Obama's gamble

Agree with pretty much everything that Andrew Sullivan writes in a post:

Obama's gamble on somehow turning the vast expanse of that ungovernable "nation" into a stable polity dedicated to fighting Jihadist terror is now as big as Bush's in Iraq - and as quixotic. It is also, in my view, as  irrational, a deployment of resources and young lives that America cannot afford and that cannot succeed. It really is Vietnam - along with the crazier and crazier rationales for continuing it. But it is now re-starting in earnest ten years in, dwarfing Vietnam in scope and longevity.

One suspects there is simply no stopping this war machine, just as there is no stopping the entitlement and spending machine. Perhaps McChrystal would have tried to wind things up by next year - but his frustration was clearly fueled by the growing recognition that he could not do so unless he surrendered much of the country to the Taliban again. So now we have the real kool-aid drinker, Petraeus, who will refuse to concede the impossibility of success in Afghanistan just as he still retains the absurd notion that the surge in Iraq somehow worked in reconciling the sectarian divides that still prevent Iraq from having a working government. I find this doubling down in Afghanistan as Iraq itself threatens to spiral out of control the kind of reasoning that only Washington can approve of.

This much we also know: Obama will run for re-election with far more troops in Afghanistan than Bush ever had - and a war and occupation stretching for ever into the future, with no realistic chance of success. Make no mistake: this is an imperialism of self-defense, a commitment to civilize even the least tractable culture on earth because Americans are too afraid of the consequences of withdrawal. And its deepest irony is that continuing this struggle will actually increase and multiply the terror threats we face - as it becomes once again a recruitment tool for Jihadists the world over.

This is a war based on fear, premised on a contradiction, and doomed to carry on against reason and resources for the rest of our lives.

Maybe this is why you supported Obama - to see the folly of nation-building extended indefinitely to the least promising wastelands on earth, as the US heads toward late-imperial bankruptcy. It is not a betrayal as such. But it is, in my view, a huge and metastasizing mistake.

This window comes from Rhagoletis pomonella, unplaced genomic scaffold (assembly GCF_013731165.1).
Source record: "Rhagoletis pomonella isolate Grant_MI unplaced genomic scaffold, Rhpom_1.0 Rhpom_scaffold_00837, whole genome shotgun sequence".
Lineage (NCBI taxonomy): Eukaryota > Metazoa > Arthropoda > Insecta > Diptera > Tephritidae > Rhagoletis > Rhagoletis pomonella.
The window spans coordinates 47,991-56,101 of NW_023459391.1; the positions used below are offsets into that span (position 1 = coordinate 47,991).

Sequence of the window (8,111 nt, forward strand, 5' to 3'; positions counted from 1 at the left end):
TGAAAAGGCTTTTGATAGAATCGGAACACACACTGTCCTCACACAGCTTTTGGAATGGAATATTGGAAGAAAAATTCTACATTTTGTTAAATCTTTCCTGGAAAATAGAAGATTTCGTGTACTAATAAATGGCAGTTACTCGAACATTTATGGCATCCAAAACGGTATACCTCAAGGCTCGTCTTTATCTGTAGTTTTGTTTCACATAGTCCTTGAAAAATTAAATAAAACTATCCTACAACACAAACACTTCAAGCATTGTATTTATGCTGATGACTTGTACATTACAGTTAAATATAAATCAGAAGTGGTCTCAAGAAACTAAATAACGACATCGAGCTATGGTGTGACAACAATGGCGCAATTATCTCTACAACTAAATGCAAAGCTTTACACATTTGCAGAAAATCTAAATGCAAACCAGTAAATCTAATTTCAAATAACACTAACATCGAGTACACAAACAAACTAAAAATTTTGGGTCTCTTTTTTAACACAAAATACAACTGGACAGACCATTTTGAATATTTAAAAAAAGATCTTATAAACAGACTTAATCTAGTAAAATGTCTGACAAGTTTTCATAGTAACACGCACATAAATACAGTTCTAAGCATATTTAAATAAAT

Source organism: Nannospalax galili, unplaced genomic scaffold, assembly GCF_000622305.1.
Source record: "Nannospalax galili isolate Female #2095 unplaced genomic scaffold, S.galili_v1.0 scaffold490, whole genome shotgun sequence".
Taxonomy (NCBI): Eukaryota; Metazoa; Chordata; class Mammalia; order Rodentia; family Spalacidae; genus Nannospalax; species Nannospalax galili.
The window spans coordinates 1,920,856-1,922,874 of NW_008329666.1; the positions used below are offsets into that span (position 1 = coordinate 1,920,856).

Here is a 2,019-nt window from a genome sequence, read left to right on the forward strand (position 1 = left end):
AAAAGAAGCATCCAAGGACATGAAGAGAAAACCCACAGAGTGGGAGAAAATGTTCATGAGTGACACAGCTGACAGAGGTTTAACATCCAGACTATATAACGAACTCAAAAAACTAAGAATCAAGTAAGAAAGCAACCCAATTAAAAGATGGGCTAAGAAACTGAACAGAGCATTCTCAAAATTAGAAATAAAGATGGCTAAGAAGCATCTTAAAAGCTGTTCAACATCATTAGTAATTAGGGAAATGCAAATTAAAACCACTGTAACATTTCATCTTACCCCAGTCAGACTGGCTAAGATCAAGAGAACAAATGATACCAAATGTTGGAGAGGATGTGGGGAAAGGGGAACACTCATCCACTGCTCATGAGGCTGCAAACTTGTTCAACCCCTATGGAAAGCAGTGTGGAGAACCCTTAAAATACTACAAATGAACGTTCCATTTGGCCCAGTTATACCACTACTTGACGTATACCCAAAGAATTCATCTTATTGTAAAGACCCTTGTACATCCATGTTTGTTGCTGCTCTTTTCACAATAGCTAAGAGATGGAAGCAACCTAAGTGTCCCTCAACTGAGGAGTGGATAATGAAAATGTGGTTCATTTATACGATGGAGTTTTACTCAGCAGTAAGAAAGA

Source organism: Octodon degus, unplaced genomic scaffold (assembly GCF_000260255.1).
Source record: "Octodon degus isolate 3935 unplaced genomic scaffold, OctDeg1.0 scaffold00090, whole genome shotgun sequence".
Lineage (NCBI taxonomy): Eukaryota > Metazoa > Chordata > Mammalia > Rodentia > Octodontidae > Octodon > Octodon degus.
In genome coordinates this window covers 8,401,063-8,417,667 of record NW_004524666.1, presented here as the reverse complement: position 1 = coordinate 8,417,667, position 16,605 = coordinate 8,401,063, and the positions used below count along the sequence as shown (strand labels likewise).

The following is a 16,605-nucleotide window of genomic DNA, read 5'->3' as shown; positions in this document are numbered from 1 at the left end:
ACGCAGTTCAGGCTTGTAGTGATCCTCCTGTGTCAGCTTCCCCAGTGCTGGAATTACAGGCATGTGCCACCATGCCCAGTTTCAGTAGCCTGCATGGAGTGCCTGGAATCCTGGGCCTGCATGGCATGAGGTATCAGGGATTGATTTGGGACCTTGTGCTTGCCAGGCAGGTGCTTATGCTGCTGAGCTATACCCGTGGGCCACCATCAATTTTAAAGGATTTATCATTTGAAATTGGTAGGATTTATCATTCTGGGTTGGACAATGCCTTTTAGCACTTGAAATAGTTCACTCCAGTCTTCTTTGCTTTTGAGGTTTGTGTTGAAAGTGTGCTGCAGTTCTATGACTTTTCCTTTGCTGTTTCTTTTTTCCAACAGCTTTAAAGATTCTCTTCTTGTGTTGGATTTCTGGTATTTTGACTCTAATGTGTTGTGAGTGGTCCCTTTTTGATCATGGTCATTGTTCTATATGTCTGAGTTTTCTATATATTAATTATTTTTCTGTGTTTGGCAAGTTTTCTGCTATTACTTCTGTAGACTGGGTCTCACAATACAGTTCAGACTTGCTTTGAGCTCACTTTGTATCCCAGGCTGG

Except "the rest of our lives" part. I can't see it being afforded for at the going rate for even another decade.

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The cost of war

The cost of this war has far exceeded its estimates. When this war was started by the Bush Administration, the concept was that it would prevent a seriously damaging situation in which Iraq would utilize weapons of mass destruction against our country.

But even then, the idea was tenuous at best. Almost no one believed that Iraq attacked America on September 11th. But by that same token, everyone believes even to this day that the attack against our country on Sept. 11, 2001 - was an act of war. And so the American War Machine has been started and is desperately trying to grind its enemy into dust.


The cost of this war is immense. But it is also sparking employment, recruiting soldiers,  giving the military industrial complex purchase orders and pushing the limits of our own weaponry forward.


And it may very well employ America . We may one day become the policeman of the world.

I am against this war of convenience. Osama Bin Laden will not lay down his sword vis a vis Lord Cornwallis and the Yorktown Peninsula - to end the 'War on Terror' . There will be no such surrender.

But by that same token, I would like to simply add to the cost of war calculations the possibility that these wars of convenience are transforming our country into a police entity.